The Steelers’ limited offense in Mike Vick’s first start and the decisions to not use Le’Veon Bell in key situations gave the Ravens new life and their first win of the season.

By Chris Burke
October 02, 2015

The Baltimore Ravens’ realistic playoff hopes for 2015 were but one Josh Scobee made field goal from fading on Oct. 1. Somehow, they dodged that fate and escaped Pittsburgh with a 23–20 overtime win, their first of the season.

Their rivals instead will spend the weekend trying to figure out exactly how they let a very winnable game slip from their grasp. With Ben Roethlisberger, Maurkice Pouncey and Ryan Shazier all out with injuries and receiver Martavis Bryant suspended through this game, the Steelers nevertheless managed to put themselves — several times — in position to win.

Their failure to finish the job cracked open the door for the Ravens, who walked it off on a Justin Tucker overtime field goal.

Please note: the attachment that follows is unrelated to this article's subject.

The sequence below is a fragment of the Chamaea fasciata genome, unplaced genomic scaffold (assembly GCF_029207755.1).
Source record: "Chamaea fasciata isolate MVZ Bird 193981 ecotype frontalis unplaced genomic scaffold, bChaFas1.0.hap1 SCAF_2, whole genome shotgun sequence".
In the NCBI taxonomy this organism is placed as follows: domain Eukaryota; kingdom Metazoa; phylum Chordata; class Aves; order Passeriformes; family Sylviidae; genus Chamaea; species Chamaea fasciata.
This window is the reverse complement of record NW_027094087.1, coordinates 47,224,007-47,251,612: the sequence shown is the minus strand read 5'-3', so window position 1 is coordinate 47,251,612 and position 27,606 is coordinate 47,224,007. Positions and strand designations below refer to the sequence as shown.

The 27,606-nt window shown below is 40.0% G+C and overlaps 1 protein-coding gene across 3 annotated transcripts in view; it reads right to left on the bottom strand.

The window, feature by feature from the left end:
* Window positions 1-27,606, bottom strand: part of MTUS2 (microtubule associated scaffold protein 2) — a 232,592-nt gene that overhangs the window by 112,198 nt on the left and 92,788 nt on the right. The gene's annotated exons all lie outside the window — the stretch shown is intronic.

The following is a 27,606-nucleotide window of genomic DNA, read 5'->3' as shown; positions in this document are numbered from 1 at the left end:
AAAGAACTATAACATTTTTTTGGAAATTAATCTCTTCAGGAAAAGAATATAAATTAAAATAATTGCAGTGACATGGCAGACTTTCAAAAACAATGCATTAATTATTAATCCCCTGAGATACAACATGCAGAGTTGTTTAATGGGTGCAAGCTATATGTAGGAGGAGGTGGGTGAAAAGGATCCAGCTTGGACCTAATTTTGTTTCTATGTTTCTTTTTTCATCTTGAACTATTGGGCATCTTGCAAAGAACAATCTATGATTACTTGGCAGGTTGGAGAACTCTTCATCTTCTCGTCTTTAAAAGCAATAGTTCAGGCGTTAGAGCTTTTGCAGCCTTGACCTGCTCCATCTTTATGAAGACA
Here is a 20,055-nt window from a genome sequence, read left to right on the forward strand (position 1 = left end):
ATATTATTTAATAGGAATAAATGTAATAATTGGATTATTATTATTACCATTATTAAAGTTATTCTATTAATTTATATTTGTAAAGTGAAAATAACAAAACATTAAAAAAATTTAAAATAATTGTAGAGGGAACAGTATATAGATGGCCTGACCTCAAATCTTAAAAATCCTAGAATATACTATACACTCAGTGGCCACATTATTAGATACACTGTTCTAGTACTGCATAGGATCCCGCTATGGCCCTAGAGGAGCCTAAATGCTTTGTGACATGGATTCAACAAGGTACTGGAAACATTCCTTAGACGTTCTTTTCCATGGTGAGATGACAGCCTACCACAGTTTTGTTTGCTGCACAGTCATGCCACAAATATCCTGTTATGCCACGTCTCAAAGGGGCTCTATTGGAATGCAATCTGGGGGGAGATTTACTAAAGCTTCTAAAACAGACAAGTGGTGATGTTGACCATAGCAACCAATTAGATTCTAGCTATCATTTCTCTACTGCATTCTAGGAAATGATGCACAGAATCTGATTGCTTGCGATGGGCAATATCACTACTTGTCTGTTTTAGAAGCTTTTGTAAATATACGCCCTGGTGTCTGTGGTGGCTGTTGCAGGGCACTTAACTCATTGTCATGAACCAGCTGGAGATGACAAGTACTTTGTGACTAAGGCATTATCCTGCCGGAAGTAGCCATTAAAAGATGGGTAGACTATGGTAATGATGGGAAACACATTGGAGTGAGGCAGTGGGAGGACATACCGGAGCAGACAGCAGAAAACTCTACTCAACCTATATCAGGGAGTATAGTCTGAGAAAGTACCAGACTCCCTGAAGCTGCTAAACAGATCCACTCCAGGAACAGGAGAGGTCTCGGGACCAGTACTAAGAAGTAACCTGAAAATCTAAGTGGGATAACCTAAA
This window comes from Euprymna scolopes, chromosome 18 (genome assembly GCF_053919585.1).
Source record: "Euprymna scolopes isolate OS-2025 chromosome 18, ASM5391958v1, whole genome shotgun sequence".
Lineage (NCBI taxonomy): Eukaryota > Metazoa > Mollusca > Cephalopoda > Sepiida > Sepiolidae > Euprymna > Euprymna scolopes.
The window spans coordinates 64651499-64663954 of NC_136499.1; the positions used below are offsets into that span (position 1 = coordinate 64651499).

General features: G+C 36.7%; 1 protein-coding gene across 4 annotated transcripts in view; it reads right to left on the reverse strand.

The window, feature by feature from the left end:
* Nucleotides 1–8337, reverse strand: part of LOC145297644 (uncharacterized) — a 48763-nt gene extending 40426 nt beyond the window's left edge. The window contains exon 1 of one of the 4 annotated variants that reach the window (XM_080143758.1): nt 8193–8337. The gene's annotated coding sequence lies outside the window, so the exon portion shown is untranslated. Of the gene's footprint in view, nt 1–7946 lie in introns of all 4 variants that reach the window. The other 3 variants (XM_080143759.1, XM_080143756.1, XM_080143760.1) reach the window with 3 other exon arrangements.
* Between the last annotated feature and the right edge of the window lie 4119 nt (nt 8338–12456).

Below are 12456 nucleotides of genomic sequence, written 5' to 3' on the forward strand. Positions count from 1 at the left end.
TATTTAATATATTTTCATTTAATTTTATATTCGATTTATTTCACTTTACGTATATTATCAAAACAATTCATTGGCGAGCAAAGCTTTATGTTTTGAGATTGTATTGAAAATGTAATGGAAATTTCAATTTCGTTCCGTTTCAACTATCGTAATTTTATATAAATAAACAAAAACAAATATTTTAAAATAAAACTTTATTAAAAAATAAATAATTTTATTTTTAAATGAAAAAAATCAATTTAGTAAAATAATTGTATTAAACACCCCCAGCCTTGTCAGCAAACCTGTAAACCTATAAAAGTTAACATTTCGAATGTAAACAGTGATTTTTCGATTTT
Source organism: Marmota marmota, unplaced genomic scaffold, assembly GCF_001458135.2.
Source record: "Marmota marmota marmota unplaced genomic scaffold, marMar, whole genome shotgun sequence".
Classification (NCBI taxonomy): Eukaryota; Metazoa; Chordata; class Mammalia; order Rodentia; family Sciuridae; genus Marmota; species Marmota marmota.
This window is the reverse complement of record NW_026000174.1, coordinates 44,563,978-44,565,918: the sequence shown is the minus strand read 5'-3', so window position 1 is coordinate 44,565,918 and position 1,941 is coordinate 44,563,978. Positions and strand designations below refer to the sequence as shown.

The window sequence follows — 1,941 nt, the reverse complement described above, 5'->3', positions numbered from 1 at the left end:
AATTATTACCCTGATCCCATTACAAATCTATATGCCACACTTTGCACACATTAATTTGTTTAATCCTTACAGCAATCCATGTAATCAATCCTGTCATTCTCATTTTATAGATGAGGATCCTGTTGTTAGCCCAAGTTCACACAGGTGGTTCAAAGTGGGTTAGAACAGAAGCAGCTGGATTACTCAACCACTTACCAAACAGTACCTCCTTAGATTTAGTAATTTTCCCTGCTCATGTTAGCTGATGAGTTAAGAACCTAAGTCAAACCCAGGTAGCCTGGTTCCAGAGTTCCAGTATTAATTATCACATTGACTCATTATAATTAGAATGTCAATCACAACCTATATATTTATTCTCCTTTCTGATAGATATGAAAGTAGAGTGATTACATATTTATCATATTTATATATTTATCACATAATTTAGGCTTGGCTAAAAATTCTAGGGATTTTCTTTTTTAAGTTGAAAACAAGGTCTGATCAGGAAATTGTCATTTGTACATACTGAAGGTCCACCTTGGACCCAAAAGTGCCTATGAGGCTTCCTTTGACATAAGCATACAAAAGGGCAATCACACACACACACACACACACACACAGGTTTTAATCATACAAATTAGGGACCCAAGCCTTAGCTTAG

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Three thoughts on the outcome:

1. The play calling ...

My word. From the Ravens’ ill-fated fake field goal to the Steelers twice abandoning Le'Veon Bell in overtime, there will be plenty for fans on both sides to second guess in the aftermath of Baltimore’s victory. 

Bell rushed for 129 yards on 22 carries, the latest outstanding performance from one of the league’s best running backs. Twice in overtime, though, the Steelers opted to go elsewhere on fourth downs in Baltimore territory — Mike Vick kept it on a designed QB run the first time, gaining nothing on fourth-and-2; Vick then overthrew an available Antonio Brown on fourth-and-1 to stuff Pittsburgh’s next possession. 

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Making matters worse for the Steelers, offensive coordinator Todd Haley also bypassed Bell on third-and-2 during that initial overtime drive. Instead, Vick misfired, again in Brown’s direction. 

Pittsburgh could not trust its kicker, Scobee, by that point considering he had missed two field goals leading to overtime in the first place. Going for it, from the Ravens’ 39 and then from the 33, was the right decision. But there’s really no excuse for not turning to Bell on the ground.